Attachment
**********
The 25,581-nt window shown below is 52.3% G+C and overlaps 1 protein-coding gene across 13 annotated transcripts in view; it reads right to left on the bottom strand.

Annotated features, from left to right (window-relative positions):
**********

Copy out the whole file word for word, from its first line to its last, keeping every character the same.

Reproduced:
The 25,581-nt window shown below is 52.3% G+C and overlaps 1 protein-coding gene across 13 annotated transcripts in view; it reads right to left on the bottom strand.

Annotated features, from left to right (window-relative positions):